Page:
A healthy environment promotes healthful conditions necessary to sustain living creatures [13]. While this observation seems obvious, in practice, societies that have developed vigorous agricultural and industrial bases have found that pollution became a consequence of those activities. Air quality deteriorated, water purity diminished, and lands became fouled by chemical and other hazardous substances. As biomedical research on the effects of environmental hazards progressed, it became evident that environmental degradation was associated with adverse effects on the health of human populations and ecosystems. From the perspectives of affected communities, the harms of environmental contamination are many and interrelated [14]. These harms include adverse impacts to ecological health and to humans’ physical, psychological, social, cultural, and spiritual health. In many instances, these harms represent an affront not only to an individual, but also to a group. When health and environmental agencies evaluate and respond to the harms of environmental contamination, however, they frequently consider the problem in terms of risk to human health-understood in the narrow, individual physiological sense of the term. Agencies for the most part proceed chemical by chemical and consider whether human contact with that chemical is expected to result in an increased likelihood of various human health “endpoints” such as neurological damage or cancer. Agencies make this determination by means of risk assessment, an analytical tool that produces a quantitative prediction of this increase for given levels of environmental contamination. Physicians are increasingly called upon to address questions related to environmental health [15]. Pollution of air and water, contamination of food, releases from industrial facilities or waste sites, and hazards in the home are all common causes for concern among patients, community members, the media, and public officials. All health care providers should understand how to approach clinical and public health problems in environmental health, as well as the similarities and differences between occupational health and environmental health.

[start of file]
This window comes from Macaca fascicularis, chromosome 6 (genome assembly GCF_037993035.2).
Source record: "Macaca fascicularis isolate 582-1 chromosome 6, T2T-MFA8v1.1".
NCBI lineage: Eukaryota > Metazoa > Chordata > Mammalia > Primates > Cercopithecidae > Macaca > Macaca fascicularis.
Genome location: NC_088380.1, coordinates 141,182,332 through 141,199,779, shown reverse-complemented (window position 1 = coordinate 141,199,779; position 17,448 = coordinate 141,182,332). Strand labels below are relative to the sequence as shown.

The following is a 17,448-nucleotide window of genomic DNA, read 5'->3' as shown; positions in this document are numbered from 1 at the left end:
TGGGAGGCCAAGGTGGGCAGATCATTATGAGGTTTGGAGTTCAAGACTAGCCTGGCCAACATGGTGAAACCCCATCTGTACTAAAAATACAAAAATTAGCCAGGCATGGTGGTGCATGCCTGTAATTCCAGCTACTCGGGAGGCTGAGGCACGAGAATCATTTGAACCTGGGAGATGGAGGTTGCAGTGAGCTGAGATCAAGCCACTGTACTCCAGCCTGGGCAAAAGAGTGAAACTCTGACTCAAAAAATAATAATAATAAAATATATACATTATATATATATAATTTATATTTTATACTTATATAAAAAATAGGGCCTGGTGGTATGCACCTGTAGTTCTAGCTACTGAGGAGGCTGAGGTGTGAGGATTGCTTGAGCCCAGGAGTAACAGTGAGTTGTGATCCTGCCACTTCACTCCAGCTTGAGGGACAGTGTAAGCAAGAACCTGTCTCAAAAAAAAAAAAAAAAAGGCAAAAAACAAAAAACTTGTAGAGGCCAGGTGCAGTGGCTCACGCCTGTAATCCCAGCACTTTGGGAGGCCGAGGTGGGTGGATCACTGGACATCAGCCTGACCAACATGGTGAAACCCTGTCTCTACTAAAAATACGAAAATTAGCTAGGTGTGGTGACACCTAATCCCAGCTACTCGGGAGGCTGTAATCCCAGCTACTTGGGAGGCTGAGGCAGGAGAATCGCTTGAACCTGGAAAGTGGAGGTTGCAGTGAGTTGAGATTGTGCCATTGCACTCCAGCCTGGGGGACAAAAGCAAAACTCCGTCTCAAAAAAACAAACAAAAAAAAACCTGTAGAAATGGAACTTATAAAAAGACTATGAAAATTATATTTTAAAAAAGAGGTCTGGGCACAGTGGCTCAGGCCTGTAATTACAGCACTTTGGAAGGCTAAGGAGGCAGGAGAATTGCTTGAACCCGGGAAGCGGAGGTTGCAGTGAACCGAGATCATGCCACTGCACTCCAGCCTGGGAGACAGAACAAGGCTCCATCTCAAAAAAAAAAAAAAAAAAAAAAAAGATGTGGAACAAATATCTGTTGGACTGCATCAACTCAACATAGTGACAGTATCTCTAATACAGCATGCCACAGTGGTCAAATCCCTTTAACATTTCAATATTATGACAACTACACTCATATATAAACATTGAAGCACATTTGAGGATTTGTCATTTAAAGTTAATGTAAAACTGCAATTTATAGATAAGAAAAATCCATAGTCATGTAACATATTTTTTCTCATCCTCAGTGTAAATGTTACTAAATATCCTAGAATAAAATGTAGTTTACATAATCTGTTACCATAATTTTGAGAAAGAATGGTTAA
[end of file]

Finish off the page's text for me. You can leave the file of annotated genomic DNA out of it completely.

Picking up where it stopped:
Although environmental issues are important worldwide, the severity and nature of the problem differs geographically, with especially serious hazards in newly industrializing countries. Many developed countries have taken significant steps in recent decades to address pervasive problems such as air pollution and contamination of drinking water. These countries continue to face issues around the safety of chemicals in consumer products, legacy contamination from historic industrial uses, and emerging concerns about recently identified chemical hazards. Developing countries, in contrast, have faced enormous increases in industrial pollution. The dramatic expansion in motor vehicles worldwide, the shift of industrial production to nations where environmental laws are less stringent and their enforcement is often nonexistent, and the practice of shipping hazardous waste to less-developed countries for recycling or storage, have all created massive and relatively new environmental problems around the globe. In particular, air pollution and contamination of the water and food supply are very serious concerns in the developing world. Meanwhile global threats such as climate change, depletion of natural resources, and the pervasive presence of persistent bioaccumulative chemicals in the environment threaten health throughout the world.


The law to environmental protection includes all legal norms related to environmental protection, with the aim of preventing adverse impacts on nature. The defense power of nature is becoming weaker, and awareness of the necessity of protecting natural resources is becoming more and more neglected. These are the main reasons why legal regulation in this area is a necessity at national and international level. The issue of environmental pollution today is a global problem that needs to be addressed in the international context.



Conflict of Interest

No conflict of interest.